POST-ROGO VIOLENCE: The Questions Are Worrying

Yesterday, a man who is not new to the front pages drew his last when unknown people sprayed his car with bullets. Aboud Rogo Mohammed. The death of this rather controversial man triggered off what in the start seemed as public reaction to an ‘unfair execution’ carried out in broad daylight. Image

The Kenyan coastal town of Mombasa famous for its beaches in just a few seconds slid into moments of chaotic scenes. The up and down action left one person dead, roads barricaded and noticeably, some churches set alight. Now it is there that my eyes cringe a little more. 

A man who at one point termed the killings by radical Muslims in Garissa as ‘glorious’ and has been linked to the Al Shabaab dies and violence with a religious angle to it breaks out?

In the past few days, Kenya’s Tana River area has made world headlines thanks to the Pokomo-Ormo ethnic clashes (that portray how few resources versus big populations is a deadly bomb) left over 50 people dead many women and children. Barely a month later, some less known but evidently influential man dies and protesters burn churches.

The world is silently holding its breathe as the clock ticks towards the general elections in East Africa’s biggest economy. But now these two events are raising the already simmering tension. One can’t help but draw back to the events witnessed during the 2007-2008 post-election violence.

Back to Rogo.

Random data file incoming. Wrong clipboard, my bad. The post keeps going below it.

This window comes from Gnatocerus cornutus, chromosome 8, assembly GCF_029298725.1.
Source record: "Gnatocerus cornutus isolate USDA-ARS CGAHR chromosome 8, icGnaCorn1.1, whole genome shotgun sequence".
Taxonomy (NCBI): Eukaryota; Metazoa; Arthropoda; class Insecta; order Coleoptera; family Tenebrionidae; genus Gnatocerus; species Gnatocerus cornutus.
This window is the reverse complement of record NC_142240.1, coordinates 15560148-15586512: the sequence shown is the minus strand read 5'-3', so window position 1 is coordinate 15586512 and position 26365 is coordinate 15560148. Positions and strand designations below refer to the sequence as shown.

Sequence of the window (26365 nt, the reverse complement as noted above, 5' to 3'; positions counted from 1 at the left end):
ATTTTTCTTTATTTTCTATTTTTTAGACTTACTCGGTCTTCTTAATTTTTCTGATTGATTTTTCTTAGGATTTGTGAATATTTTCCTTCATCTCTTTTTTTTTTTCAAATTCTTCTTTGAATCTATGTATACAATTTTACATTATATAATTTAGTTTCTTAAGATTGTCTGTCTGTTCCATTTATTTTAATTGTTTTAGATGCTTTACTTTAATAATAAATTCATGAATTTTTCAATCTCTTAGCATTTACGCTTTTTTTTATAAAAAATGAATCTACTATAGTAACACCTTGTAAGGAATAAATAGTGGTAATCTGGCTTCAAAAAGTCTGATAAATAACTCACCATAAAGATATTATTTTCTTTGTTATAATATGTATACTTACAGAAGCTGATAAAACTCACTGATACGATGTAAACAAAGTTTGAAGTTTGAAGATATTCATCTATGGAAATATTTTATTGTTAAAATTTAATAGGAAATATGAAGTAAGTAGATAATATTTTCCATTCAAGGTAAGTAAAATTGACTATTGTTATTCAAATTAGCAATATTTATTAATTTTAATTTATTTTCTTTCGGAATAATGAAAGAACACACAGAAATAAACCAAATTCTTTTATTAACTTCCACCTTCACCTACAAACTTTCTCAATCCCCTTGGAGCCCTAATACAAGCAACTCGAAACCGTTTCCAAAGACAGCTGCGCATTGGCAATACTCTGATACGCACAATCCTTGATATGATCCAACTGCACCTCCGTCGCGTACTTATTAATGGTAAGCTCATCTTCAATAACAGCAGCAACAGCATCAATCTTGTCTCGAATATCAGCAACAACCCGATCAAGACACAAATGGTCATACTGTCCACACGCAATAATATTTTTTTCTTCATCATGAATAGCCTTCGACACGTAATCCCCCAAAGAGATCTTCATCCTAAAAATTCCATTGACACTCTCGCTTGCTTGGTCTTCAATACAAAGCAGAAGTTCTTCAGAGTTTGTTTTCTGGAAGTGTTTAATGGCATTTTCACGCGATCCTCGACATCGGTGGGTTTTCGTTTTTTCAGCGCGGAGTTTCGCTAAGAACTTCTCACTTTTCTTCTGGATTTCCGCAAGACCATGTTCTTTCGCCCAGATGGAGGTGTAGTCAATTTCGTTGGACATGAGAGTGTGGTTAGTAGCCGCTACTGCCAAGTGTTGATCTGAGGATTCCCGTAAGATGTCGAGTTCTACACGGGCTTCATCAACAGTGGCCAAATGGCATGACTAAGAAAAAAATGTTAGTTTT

Much as the death of any man is not a reason to dance, the manner in which those that mourn him react to his death says a lot about the dead man and about the mourners.

In this case, mourners that stage what I want to call ‘sympathetic’ attacks over the death of a man who rarely shied away from telling the world who he supported leave many questions. Unless the people rioting share the same sentiments with Rogo, I don’t see any justification for their actions which as I mentioned include attacks on churches.

No one has come out and linked the church to the assassination. Then why are churches being attacked? If the radical ‘Muslim’ groups such as al-Shabaab and Boko Haram say they want to create Islamic states, are these brave youths being fueled by some of these groups and does Kenya have a reason to worry therefore? The actions portray a society that perhaps has fallen into the radicalising hands of these men that use religion to fuel heartless actions.

Is East Africa ready for such infiltration that targets the youth who actually make up much of the crowd on the Mombasa streets? So many questions.

While normalcy continues to evade peaceful Mombasa for now, post-Rogo chaos is impacting on the economy especially the tourism picture of Kenya.

What’s more ironic is that Rogo who has been on US & UN sanctions lists is said to have planned attacks on Mombasa itself. And now people are rioting? He called the massacre in Garissa earlier this year, ‘glorious’. And people are rioting over his death? Why? Who are these people and why are they mourning in this rather ferocious manner that seems exaggerated if you asked me? I don’t get it. 

 Follow @SongaStone

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